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Dissecting NPR

The Origin Of The ‘Surrender Monkey’

groundskeeper_willie_monkey.jpgWho knew the Supreme Court was a dysfunctional family? We learned that this week from Slate‘s Dahlia Lithwick, telling On the Media the Court does itself a disservice by releasing audio only of the most controversial cases, not the boring ones where the justices all sing in nine-party harmony. And Nina Totenberg, NPR’s Supreme Court reporter, should let her hair down more often. Who knew she could do such fun impressions of Sandra Day O’Connor and Ruth Bader Ginsberg? Nina, how about a Souter?

In OTM’s piece on the new “France 24” channel, Brooke filled us in on the origins of surrender monkey,” which last week fronted the NY Post: The phrase first appeared, she said, in 1995 on The Simpsons (Groundskeeper Willie called the French “cheese-eatin’ surrender monkeys”), it was “reinjected … into the mainstream media” in the late ’90s by National Review columnist Jonah Goldberg” and “gleefully repeated on Fox News and other apparently Francophobic news outlets” during the run-up to the Iraq War. But we know Brooke’s no-cheese-eating, Francophone: She thought “Art de Vivre” is the “art of life” until her guest gently told her it’s “the art of “living,” which is supposedly the raison d’etre of France 24 — to get more of that French cheese in our news.

Garfield: ‘Because Zimbabwe Was Booked Solid’

So, why was On the Media in Turkey? Because show co-host Bob Garfield had another reason to go. Here’s his answer:

“Because Zimbabwe was booked solid.

“Har har. Actually, in my capacity as an ad critic for Advertising Age, I go around the world giving speeches — lately about the collapse of the old media/marketing model before the Brave New World is built out. (I call it “The Chaos Scenario.”) Over 20 years, I’ve done 80% of my on-location NPR reporting (100s of pieces from, like, 25 countries) while on Ad Age business. This trip I was in Oslo, then Istanbul. Freedom of speech in Norway isn’t a big issue, so I decided to focus on Article 301.”

Article 301, of course, being … oh, yes, the part of the Turkish penal code which criminalizes “insulting Turkishness” and is often used to prosecute writers and journalists.

Off the Media: Turkey, Elections and Repeats

On the Media this week couldn’t resist the post-Thanksgiving pun, when Bob Garfield (do we have to call him co-host every week?) went slightly outside the usual Mideast sphere for a visit to Turkey, where he revealed that the press still isn’t completely free — though things are better.

Ana Marie Cox (still funny for us to hear the Wonkette referred to as Time.com) expounded on the nuance behind the election headlines: some of the Dems elected were conservative, and the all-important “swing voters weren’t thinking so much about the Iraq war; they were thinking about wanting a change for a lot of different reasons,” like corruption (which you already know if you paid attention).

And a couple of reruns, one on the create-a-pundit industry of media coaches by John Solomon, and a another from New Yorker Jay Rosen, speaking about “legacy media … saddled with an outdated or heavy infrastructure in an age when to be nimbler and lighter might be a lot better.”

Off the Media: Dobbs, Fox and Auletta

There’s no love of cable news on OTM this week, what with co-hosts Gladstone & Garfield taking it out of CNN’s Lou Dobbs (our previous on that is here) and Fox news. The short bit by Bob on Fox is quite the sendup. Quckly noting a HuffPo-provided unsourced piece the channel ran on how Iraqi insurgents are “pleased” with Dems winning the US elex, he asks: “What’s the source?” then quips, “We report. You decide.”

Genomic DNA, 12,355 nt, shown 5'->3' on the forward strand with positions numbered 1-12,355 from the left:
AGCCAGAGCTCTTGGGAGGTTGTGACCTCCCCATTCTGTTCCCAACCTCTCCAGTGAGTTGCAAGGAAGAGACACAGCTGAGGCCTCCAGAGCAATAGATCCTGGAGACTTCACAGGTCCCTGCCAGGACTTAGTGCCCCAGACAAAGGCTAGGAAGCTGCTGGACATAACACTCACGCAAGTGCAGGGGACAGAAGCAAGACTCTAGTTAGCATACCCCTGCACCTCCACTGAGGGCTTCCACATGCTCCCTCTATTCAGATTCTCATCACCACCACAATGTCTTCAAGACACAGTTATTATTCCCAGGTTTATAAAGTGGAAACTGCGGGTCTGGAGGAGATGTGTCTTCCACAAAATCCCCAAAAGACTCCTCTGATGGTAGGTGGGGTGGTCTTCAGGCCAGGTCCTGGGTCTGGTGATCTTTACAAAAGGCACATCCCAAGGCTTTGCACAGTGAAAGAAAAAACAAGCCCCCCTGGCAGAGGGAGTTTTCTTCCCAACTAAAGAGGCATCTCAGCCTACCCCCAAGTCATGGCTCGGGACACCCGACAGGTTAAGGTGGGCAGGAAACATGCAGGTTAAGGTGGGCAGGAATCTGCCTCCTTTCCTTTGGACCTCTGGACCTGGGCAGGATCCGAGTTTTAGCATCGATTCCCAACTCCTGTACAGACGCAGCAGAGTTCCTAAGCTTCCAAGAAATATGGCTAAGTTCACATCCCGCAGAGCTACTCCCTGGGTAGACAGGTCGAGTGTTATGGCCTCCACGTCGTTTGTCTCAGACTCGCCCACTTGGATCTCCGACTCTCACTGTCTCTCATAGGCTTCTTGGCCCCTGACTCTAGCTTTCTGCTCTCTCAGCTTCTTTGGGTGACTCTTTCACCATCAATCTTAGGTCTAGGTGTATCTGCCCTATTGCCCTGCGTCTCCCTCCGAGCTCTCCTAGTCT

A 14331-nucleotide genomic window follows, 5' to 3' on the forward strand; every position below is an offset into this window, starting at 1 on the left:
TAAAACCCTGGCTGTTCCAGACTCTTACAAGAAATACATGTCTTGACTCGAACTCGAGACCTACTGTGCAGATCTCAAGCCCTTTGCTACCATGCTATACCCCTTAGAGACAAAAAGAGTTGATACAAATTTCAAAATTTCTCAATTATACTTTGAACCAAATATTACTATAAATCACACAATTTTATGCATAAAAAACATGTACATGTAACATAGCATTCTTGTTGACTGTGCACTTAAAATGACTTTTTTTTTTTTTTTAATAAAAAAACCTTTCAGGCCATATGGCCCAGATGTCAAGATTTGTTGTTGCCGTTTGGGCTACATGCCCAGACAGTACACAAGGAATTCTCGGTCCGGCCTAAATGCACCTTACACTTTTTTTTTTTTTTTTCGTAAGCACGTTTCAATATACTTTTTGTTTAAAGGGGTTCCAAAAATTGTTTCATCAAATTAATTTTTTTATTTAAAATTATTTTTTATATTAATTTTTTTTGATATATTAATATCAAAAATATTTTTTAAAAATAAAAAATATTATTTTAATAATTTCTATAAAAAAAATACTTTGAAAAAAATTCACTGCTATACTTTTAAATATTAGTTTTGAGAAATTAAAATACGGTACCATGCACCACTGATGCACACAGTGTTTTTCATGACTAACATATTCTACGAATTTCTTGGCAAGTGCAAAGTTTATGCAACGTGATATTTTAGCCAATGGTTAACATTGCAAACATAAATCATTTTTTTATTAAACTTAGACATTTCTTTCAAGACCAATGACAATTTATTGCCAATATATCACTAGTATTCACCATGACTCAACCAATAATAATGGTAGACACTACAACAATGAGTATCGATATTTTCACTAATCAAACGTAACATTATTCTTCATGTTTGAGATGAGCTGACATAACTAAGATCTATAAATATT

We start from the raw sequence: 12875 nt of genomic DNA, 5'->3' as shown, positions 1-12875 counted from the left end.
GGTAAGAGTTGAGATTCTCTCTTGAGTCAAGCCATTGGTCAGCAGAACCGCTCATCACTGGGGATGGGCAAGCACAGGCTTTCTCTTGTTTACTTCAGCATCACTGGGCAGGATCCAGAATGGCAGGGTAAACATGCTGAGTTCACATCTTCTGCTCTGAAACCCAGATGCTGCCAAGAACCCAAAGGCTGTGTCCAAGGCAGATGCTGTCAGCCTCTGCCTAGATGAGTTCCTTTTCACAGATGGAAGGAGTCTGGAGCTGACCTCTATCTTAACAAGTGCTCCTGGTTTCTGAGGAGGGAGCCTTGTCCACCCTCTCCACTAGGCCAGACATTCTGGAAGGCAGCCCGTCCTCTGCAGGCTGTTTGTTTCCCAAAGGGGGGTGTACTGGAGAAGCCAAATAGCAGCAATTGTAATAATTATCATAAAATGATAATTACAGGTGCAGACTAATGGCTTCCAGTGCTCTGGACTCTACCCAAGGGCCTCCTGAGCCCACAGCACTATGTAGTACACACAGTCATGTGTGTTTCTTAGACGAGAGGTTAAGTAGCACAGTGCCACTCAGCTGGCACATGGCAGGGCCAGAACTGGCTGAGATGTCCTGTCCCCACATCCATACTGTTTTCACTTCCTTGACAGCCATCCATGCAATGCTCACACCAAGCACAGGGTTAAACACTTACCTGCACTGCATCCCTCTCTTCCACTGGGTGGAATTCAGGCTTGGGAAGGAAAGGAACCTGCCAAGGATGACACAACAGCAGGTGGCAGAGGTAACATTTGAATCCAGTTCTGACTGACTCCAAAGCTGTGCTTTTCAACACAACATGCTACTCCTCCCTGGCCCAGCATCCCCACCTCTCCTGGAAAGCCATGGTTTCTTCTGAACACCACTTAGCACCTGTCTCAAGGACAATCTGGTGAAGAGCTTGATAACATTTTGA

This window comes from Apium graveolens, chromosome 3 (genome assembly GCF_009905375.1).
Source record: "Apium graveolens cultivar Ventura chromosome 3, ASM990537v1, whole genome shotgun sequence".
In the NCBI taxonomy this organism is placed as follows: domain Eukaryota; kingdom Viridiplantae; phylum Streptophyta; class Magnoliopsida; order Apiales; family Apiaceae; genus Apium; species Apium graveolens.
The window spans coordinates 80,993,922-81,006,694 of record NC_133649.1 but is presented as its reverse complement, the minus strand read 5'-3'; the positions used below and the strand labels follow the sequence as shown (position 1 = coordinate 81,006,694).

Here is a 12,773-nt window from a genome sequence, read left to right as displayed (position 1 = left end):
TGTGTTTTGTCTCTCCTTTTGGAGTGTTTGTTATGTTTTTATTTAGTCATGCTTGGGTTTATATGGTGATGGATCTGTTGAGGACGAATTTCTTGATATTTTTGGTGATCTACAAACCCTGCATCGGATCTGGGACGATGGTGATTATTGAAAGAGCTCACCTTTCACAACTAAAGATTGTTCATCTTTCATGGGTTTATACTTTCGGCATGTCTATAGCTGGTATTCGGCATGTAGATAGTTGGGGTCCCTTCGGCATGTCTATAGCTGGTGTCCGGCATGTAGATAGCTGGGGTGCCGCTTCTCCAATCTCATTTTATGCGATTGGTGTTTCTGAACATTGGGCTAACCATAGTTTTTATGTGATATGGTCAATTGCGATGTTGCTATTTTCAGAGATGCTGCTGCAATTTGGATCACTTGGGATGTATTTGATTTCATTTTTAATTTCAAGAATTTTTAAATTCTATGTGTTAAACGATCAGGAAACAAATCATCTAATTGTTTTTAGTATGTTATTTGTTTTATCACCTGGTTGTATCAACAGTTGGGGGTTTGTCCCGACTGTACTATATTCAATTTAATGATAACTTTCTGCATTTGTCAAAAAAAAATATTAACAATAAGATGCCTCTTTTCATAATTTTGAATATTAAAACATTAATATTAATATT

Also, Brooke’s interview with an astute Ken Auletta tells why family-owned newspapers — even families as committed to journalism as the Sulzbergers — may not be able to overcome newspapers’ current economic realities:

“I think it’s real important to say this on behalf of the Tribune Company or Wall Street or anyone who says, my God, what’s your plan for growth in the future? And that’s a fair question to be asking, and it’s one that journalists should climb out of our bunkers and not just, look, how do we do good journalism, but how do we attract readers?”

Off the Media: Fork Bending Liberal Journalists!

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We couldn’t hide our amazement this week at having “On the Media” host Brooke Gladstone confirm that she is not only married to a liberal, she probably IS one. Yep, the host of “On the Media,” in an intelligent piece about whether journalists are able to have beliefs or not — at least of the political variety — disclosed that she had been looking to vote for Hillary Clinton on a non-Democratic ticket. That means it was most likely the Working Families Party, whose politics are aligned with the likes of Pete Seeger and other certified lefties.

Not that we lose any respect for Brooke. Far from it. One could, in fact, argue, as some do in her piece, that disclosure is most the honest form of flattering the audience, and is much more honest than pretending there’s a priesthood (when everyone knows there’s fooling around behind the scenes). If the Washington Post‘s Len Downie really does, as he claims, avoid having any partisan thoughts about which dopes of a politician are better than any others, then our hats are off, and he’s a better man than most. “Does he say he can bend forks with his mind?,” quips Michael Kinsley. “You know, some people can do remarkable things.”

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Off the Media: Biz 2.0 Editor Says Blogosphere Is ‘All About Talmudic Commentary’

beastie_jew.jpgWe were reminded this week about how Jewish other places find the New York media. What with Business 2.0 editor Josh Quittner giving us this gem while telling On the Media about his mag’s new blog lineup:

“The blogosphere is all about the Talmudic commentary on the text.”